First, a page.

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OIL prices skidded more than $6 a barrel on Wednesday amid a push by U.S. President Joe Biden to bring down soaring fuel costs, including pressure on the country's major energy firms to help ease the pain for drivers during peak summer consumption.
By 0718 GMT, U.S. West Texas Intermediate (WTI) crude futures were off lows but still down $5.98, or 5.46%, at $103.54 a barrel. Similarly, Brent crude futures dropped $5.67, or 4.95%, to $108.98 a barrel.
As the United States, the world's largest oil consumer, struggles to tackle soaring gasoline prices and inflation, President Joe Biden is expected to call on Wednesday for temporarily suspending the 18.4-cents a gallon federal tax on gasoline, a source briefed on the plan told Reuters.
"I think the non-stop Biden headlines, with the administration seemingly in inflation panic mode, have played a part in the latest sell-off as investors hate any uncertainty, even if irrational in the context of the known supply concerns," said Stephen Innes, managing partner at SPI Asset Management, in a note.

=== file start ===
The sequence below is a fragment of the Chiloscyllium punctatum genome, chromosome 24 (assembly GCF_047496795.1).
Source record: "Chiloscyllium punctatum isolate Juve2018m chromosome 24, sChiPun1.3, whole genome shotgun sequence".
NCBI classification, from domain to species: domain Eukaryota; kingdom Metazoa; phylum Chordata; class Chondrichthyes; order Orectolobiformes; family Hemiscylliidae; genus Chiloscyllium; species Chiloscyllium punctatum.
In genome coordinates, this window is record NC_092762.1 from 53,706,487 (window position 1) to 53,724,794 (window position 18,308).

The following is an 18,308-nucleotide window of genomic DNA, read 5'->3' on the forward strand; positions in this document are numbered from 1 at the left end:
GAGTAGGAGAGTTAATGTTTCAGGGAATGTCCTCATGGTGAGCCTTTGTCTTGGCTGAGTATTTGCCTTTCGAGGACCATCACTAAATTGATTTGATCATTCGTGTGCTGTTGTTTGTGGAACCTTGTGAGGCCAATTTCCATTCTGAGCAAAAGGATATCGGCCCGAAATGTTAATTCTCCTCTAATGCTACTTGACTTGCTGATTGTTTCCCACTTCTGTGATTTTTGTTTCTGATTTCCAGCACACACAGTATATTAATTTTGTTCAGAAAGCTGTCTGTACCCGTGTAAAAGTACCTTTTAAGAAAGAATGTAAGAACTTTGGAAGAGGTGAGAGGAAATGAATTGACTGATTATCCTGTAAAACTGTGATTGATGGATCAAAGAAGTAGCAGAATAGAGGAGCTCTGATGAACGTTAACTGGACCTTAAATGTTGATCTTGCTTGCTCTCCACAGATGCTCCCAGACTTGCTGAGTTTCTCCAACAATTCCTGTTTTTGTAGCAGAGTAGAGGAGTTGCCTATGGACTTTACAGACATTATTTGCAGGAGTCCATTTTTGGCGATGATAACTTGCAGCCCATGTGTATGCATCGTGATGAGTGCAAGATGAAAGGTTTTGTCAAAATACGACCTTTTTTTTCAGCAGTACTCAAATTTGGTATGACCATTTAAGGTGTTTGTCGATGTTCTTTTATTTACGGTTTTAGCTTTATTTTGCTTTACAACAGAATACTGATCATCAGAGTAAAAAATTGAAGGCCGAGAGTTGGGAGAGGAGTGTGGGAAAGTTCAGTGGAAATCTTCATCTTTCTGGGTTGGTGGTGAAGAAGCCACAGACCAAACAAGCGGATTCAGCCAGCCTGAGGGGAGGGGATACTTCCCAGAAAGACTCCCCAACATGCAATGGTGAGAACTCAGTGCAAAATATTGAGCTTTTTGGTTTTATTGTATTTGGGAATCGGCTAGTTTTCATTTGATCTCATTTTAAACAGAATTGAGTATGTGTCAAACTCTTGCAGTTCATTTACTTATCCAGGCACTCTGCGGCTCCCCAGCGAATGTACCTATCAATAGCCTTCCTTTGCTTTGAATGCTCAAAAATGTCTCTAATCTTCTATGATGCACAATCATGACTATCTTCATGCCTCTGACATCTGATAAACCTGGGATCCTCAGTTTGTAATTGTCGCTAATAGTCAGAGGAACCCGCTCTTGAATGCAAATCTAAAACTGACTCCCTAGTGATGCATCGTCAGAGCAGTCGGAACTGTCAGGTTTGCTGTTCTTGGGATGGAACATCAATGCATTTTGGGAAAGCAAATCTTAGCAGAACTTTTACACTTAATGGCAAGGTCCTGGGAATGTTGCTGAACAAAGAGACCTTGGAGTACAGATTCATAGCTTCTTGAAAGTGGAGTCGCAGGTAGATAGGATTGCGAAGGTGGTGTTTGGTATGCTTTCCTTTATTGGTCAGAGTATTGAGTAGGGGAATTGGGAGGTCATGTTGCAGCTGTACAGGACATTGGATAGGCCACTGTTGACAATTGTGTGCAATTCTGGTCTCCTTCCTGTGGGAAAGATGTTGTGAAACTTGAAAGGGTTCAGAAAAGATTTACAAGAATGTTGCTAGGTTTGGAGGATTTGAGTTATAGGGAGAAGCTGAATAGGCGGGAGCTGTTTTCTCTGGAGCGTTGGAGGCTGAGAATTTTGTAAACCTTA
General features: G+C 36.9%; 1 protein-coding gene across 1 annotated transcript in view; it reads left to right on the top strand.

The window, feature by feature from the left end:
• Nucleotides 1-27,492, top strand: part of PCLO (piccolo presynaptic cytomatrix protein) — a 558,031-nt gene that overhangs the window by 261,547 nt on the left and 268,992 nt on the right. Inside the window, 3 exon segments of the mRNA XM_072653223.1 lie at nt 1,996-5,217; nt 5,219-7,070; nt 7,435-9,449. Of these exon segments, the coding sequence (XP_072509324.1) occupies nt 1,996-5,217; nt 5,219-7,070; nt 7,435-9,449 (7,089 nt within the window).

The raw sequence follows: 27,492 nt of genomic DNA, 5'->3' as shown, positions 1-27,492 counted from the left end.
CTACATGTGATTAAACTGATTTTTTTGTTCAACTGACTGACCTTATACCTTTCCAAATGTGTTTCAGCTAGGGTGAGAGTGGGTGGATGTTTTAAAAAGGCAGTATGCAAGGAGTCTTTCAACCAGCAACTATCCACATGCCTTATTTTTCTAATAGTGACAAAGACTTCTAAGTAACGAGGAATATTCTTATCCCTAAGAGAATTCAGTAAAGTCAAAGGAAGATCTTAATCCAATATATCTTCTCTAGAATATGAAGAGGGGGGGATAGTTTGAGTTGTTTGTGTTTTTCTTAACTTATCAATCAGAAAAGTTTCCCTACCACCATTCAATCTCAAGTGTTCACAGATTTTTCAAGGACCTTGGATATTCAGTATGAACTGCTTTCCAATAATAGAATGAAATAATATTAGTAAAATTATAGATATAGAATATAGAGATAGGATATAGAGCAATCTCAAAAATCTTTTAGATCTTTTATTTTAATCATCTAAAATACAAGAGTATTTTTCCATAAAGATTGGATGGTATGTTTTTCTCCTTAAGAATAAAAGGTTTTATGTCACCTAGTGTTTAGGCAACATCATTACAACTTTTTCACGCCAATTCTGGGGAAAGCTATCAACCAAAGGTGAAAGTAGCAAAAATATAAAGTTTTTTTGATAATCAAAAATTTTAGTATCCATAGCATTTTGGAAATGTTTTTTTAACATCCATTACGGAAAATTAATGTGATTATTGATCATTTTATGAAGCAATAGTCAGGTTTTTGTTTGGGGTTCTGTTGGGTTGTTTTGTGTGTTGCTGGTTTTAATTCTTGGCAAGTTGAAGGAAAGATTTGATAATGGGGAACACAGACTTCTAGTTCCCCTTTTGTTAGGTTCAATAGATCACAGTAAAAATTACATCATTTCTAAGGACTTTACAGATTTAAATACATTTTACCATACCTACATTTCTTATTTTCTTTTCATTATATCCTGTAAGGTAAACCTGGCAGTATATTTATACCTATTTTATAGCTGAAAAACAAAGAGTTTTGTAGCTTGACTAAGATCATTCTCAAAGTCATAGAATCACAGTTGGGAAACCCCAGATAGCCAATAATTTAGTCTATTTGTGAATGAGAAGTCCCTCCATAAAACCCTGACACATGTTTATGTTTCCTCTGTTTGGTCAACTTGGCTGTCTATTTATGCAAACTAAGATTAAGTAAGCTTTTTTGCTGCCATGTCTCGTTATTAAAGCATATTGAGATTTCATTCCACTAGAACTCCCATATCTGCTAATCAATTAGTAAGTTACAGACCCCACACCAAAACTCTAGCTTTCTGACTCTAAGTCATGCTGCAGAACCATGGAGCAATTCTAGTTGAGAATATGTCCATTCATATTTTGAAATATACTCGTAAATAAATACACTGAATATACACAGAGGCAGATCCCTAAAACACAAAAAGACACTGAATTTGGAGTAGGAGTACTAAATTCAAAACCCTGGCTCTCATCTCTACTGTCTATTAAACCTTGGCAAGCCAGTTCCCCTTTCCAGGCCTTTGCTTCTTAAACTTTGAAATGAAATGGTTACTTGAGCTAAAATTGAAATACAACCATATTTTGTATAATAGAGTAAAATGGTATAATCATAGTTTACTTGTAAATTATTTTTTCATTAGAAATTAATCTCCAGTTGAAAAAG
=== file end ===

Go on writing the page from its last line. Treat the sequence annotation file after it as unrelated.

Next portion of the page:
Seven oil companies are set to meet Biden on Thursday, under pressure from the White House to drive down fuel prices as they make record profits.
Chevron Chief Executive Michael Wirth, however, said on Tuesday criticising the oil industry was not the way to bring down fuel prices.
"These actions are not beneficial to meeting the challenges we face," Wirth said in a letter addressed to Biden, which sparked a response from Biden saying the industry was being too sensitive.
Despite worries about inflation, demand is still on the road to recovery to pre-COVID levels and supply is expected to lag demand growth, keeping the market tight, as flagged by trading giant Vitol and Exxon Mobil Corp this week.
"From here, a more likely outcome is a widening of the Brent premium over WTI," Jeffrey Halley, analyst at energy consultancy OANDA said in a note, adding that Brent is the internationally traded benchmark and in the real world, supplies remain tight.
U.S. oil refining capacity fell in 2021 for the second year in a row, latest government data showed on Tuesday, as plant shutdowns kept whittling away at their ability to produce gasoline and diesel.
The official data showed a capacity decline of 125,790 barrels per day (bpd) last year on top of the 800,000 bpd drop in 2020.